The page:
When not represented as a vehicle of reproduction, or victim of abuse, women get to fill some more "shoes" designed by men - "as either good or bad, saint or sinner, idealised or erotic, respectable or fallen." (Sandrine Pelissier - About Art Representation in Art, 2018) Mary, a favourite of artistic depiction, is a "virgin mother" - an ideal no woman could ever live up to. Eve, is shown as the one who caused trouble for mankind, giving no culpability to Adam. Women were often shown in one of two ways, a paragon of domesticity and virtue or the wicked woman - courtesan, a nude object to be passive and looked at (sometimes even while bathing), witch or drunken wench. Have things really changed? The sad reality is that "art is a product of its time. It is a result of the social, political, and religious context in which it was made." (Katryna Santa Cruz - Women in Art History)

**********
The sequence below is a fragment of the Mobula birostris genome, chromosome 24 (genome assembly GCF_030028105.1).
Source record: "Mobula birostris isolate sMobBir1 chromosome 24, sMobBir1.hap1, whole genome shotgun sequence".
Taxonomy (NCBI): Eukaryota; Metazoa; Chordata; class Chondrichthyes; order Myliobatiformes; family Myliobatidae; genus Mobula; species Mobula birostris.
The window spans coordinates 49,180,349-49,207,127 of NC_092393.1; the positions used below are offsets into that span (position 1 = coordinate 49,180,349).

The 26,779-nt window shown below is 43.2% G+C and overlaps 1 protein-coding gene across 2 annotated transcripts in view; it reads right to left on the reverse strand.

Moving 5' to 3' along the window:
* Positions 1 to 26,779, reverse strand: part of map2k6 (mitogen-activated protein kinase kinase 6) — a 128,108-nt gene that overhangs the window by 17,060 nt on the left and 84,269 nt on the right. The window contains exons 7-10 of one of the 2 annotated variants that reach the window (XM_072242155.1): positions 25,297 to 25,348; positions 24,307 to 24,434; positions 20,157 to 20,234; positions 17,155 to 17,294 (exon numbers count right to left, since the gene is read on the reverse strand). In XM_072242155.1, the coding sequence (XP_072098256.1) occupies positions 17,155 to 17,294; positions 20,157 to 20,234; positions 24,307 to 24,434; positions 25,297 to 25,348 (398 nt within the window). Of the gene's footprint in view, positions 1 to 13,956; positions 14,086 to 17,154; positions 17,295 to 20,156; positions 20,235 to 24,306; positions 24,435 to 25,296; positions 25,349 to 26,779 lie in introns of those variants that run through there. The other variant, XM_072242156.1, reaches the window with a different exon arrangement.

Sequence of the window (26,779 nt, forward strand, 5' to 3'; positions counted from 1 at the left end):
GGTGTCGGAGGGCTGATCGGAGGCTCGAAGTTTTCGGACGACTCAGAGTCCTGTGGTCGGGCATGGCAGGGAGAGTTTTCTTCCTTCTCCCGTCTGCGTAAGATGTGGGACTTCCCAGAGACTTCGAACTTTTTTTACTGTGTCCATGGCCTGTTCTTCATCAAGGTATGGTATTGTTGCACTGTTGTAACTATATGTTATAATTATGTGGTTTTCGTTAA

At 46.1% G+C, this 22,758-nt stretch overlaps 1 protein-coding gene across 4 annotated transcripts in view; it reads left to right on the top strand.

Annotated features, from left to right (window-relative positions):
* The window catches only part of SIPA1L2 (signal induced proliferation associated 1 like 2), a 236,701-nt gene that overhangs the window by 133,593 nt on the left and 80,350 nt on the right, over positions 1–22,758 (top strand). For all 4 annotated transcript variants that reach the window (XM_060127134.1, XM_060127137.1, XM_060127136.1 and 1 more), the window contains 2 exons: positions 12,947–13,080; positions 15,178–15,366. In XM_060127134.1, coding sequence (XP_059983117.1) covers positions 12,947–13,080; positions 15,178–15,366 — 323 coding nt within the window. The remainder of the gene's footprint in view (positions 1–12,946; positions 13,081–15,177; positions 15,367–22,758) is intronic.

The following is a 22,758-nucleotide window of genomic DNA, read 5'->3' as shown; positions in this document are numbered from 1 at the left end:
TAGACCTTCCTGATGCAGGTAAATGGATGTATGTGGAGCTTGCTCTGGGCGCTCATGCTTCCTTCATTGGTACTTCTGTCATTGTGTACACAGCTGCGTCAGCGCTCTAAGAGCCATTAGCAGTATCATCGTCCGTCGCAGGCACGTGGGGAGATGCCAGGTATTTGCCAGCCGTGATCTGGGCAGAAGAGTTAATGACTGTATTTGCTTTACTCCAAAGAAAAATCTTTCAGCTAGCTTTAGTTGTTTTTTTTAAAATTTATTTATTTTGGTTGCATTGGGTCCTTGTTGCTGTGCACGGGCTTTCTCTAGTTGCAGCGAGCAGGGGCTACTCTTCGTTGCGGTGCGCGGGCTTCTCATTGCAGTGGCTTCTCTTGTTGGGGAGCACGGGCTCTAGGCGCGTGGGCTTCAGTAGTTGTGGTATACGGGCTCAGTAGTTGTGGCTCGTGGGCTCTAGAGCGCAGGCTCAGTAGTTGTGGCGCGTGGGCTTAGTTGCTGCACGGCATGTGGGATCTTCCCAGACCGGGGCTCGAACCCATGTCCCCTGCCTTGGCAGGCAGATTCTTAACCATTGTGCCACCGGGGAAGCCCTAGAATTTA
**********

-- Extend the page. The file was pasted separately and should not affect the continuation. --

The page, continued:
While we are certainly living in a different time, where there are the most freedoms women have ever had, gender inequality is live and well. Women are still held to an unattainable standard. "Work hard secularly, but be sure you don't drop the ball at home! Just had a baby? Make sure you get that pre-baby body back! A bit too curvy? No matter, reject the need to eat and nourish yourself, just apply yourself at the gym and you too can have that perfect body! So what if it causes psychological and physical damage in the process?" Advertising and media - especially social media, seem to be the new "art" of our time, or at least the most widely accessible art. We are bombarded with "what we should be" messages, rather than "be content and happy" messages. Contentment and happiness don't make people money. Even Barbie, with her bizarre body proportions is one of the best selling and deeply influential toys (Barbie, now has an more "inclusive range") of all time, yet, her origin story is creepy. She is "closely related to a sexy German novelty toy. Barbie had a sister - Bild-Lilli, a buxom flirtatious and racy doll marketed to men." (Erin Blakemore, 2019 - You can read the full story in the link below).